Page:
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Anthropology- Stereotypes?Only study “exotic” cultures, particularly indigenous hunter-gatherers.Only study “stones and bones”What is anthropology?-Anthropology is a science.Science: a systematic method for exploring, describing, explaining and predicting some phenomena.Scientific research: based on empirical observations and can be checked and replicated by others.Anthropology is…As a simple definition, it is the study of humankind.Anthropology is not the only subject that studies humans, of course. Social sciences among other disciplines…Anthropology is a holistic discipline.It incorporates elements of all of the other disciplines mentioned.The definition we’ll use:Anthropology: the holistic study of human cultural and biological variation across space and time.Anthropology and space/timeAnthropologist consider human biological and cultural patterns across the face of the earth today as well as the origins and changes in biology and culture in the past.Anthropology and human variabilityAnthropologists also focus on human variability, or similarities and differences.Differences and similarities can be examined from social, cultural, and physical/biological perspectives.Anthropological sub-disciplinesThere are four:1. Physical anthropology2. Archaeology3. Linguistic anthropology4. Sociocultural anthropologyPhysical anthropologySometimes referred to a biological anthropology.Focuses exclusively on human biodiversity through space and time.Examines questions of human physical evolution, including biological adaptation, and issues of human development.ArchaeologyExamines human culture and cultural evolution from the past to the present through their material remains/traces.Also looks at cultural adaptation:the ways in which human societies use culture to deal with each other and their environments.Linguistic anthropologyThe study of human language and discourse.Examines the ways in which language is used to communicate ideas and affect social and cultural actions.Also examines the adaptive significance of the development and use of language.Sociocultural anthropologyAlso studies human culture but its focus is on the present and studies culture actively through observation of living communities.Sociocultural has the greatest ability to study a culture holistically (i.e. economics, politics, religion, etc.).The concept of ‘culture’Culture is the central concept in anthropology.It is more complex than any single definition can provide for, and there are many.DefinitionCulture can be considered simply as ‘the general way of life of a group of people’It consists of a set of guidelines for behavior.Humans can choose whether or not to follow these guidelines, but when they are followed the result is consistent, predictable behavior.One of the goals of anthropology is to be able to predict behavior.A couple of things to note…Guidelines re not rules or laws in the sense we are familiar with.Nor does consistence behavior imply passive or peaceful behaviors.A culture can have guidelines that promote aggressive, confrontational behavior as much as one that promotes cooperative and peaceful ones.Culture is not a thing…It cannot be purchased or owned.You are born into it, or you achieve membership into it via acceptance of guidelines.In fact, people generally belong to more than one culture.Characteristics of ‘culture’In expanding the definition of culture anthropologists generally study 8…1. culture is learnedHumans are born with the ability to learn culture, but it is not innate.Neither is culture associated with skin color.All cultural behavior is learned, but not all learned behavior is necessarily cultural (i.e. cracking your knuckles, food avoidance)2. Culture is sharedCultural knowledge is shared among members of a community or society.Sharing culture is never absolute or complete. No one person knows everything.Culture vs. SocietySociety: a community, nation, or broad grouping of people having common traditions, institutions, and collective activities and interests.A society is not necessarily a culture.Pluralistic Society – United StatesA state of society in which members of diverse ethnic, racial, religious, or social groups maintain an autonomous participation in and development of their traditional culture or special interest within the confines of a common civilization.At the same time…There is a lot of sharing between these different cultural entities.A pluralistic society like the U.S. is one where there is cultural overlap.People share knowledge, but knowledge can also be withheld and people from these different cultures may choose not to learn what is shared.3. Culture is diverseCulture must provide for basic needs, which include things like: biological continuity, producing and distributing goods, maintain order, etc.Diversity arises in the number of ways cultures provide for these basic needs.Any one issue can have several different solutions.4. Culture is cumulativeCulture involves accumulated knowledge.The ways in which a culture transmits this knowledge can have profound effects on its development.Knowledge can be controlled, and access to it limited, and it can be lost.5. Culture is integratedCulture can be analyzed as a series of components (i.e. you can look at religion, political structure, economy, etc.).However, they are not discrete entities. They are parts of an integrated wholeAs a result, when there is a change in one part of culture there are usually effects in all others.6. Culture is dynamicCulture changes.The process is not constant and the various components of a culture can change at different rates.While change is a feature of culture, there are also forces that resist change and channel it in certain directions (we call it the federal government).7. Culture is symbolicSymbol: something verbal or nonverbal that comes to stand for something in a particular language or culture.Humans are the only species in the planet that will bestow meaning on objects or actions and then live according to those meanings.Language is the most significant set of symbolic meanings in human culture.It allows for the other characteristics of culture we have talked about.For example… color symbolismMany popular festivals have color symbolism. What do these mean to you? Red & green – Christmas. Orange and black – Halloween. Red and pink – Valentine’s day. Red, white and blue- 4th of July. Red, white and black- Ndembu Initiation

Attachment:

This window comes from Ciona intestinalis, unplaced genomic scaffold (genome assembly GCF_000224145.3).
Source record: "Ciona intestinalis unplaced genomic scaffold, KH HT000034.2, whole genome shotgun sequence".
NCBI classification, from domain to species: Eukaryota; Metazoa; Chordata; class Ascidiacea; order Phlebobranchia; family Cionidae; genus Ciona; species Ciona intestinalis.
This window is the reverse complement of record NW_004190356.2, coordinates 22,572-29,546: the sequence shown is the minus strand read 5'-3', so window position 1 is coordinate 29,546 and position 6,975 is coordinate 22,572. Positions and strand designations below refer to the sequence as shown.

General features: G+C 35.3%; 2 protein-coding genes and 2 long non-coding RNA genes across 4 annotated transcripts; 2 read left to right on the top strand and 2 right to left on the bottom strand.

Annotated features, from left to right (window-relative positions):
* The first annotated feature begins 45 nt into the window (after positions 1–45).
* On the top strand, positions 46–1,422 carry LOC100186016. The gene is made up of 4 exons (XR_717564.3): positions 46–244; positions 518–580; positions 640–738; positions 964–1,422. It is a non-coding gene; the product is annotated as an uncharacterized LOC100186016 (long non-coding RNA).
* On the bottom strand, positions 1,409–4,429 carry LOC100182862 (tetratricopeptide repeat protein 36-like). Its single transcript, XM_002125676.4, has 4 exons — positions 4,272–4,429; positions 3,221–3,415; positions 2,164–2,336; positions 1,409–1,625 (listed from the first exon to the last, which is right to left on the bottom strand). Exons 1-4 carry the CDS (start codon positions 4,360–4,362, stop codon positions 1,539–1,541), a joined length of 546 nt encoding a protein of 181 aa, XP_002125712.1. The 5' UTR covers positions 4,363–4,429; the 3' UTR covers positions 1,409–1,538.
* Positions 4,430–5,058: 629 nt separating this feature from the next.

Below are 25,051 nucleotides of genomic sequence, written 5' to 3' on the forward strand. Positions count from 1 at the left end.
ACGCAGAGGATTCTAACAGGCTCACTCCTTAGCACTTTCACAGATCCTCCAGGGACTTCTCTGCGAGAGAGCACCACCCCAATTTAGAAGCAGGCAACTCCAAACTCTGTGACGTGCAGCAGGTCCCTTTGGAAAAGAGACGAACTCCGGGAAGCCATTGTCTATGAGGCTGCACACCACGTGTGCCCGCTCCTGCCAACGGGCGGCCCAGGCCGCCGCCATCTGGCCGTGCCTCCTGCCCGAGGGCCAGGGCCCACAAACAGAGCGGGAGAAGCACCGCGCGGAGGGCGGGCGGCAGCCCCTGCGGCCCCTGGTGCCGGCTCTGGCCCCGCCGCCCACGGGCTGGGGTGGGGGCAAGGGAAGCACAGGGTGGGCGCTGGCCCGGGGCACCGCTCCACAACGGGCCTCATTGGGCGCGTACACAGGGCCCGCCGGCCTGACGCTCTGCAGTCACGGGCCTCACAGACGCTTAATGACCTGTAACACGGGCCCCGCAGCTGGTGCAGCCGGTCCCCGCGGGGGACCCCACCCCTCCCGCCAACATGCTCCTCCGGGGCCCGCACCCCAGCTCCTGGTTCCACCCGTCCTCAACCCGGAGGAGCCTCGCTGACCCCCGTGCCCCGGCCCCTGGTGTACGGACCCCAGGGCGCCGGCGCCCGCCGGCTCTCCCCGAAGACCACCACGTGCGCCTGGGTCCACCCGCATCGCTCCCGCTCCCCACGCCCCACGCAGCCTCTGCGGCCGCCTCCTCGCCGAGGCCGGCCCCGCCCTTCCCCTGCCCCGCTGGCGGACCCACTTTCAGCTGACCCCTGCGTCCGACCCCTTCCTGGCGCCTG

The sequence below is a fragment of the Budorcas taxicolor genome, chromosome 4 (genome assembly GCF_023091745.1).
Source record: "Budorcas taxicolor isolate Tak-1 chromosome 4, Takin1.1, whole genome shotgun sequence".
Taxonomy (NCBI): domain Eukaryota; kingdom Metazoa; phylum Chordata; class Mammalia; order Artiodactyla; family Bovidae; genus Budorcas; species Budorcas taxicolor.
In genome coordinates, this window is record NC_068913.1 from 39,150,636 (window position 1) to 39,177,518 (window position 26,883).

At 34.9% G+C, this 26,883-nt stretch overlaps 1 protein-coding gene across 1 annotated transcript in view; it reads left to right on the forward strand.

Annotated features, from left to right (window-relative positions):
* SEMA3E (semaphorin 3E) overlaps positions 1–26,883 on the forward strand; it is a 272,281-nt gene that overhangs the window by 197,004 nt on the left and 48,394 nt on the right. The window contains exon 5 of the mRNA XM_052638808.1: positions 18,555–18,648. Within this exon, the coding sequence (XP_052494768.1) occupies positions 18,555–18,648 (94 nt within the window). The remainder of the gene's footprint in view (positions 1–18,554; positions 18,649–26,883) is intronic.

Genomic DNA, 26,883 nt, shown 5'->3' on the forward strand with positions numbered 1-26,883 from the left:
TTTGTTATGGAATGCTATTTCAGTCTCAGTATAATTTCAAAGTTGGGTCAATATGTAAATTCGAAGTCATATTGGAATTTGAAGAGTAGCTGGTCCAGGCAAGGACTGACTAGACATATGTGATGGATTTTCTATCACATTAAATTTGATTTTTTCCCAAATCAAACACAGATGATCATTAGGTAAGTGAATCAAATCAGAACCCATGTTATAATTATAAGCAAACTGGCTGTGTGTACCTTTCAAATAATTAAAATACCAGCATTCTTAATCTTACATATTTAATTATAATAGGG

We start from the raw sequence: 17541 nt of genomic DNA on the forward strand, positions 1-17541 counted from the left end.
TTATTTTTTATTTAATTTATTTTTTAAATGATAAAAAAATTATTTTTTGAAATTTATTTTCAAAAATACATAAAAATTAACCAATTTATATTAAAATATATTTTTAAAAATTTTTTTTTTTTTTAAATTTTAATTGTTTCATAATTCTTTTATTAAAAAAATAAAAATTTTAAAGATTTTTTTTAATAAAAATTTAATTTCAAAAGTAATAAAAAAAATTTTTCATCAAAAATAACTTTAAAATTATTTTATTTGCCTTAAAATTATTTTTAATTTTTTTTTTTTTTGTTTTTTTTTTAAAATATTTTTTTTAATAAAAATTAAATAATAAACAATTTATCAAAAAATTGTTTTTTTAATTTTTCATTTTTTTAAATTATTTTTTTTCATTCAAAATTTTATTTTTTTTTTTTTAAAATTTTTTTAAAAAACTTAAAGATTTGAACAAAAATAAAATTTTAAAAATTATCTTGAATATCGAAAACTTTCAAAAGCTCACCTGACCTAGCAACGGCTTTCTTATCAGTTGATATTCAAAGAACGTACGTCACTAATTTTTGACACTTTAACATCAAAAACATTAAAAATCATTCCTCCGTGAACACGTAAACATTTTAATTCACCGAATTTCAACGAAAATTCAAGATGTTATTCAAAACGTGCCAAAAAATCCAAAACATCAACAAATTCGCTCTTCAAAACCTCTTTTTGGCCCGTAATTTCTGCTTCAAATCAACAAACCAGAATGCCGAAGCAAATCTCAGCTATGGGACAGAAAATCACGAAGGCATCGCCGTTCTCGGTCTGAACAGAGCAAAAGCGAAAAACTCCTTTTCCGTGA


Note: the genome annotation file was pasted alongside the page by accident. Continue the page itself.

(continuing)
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MSU ISS 310 - Anthropology Basics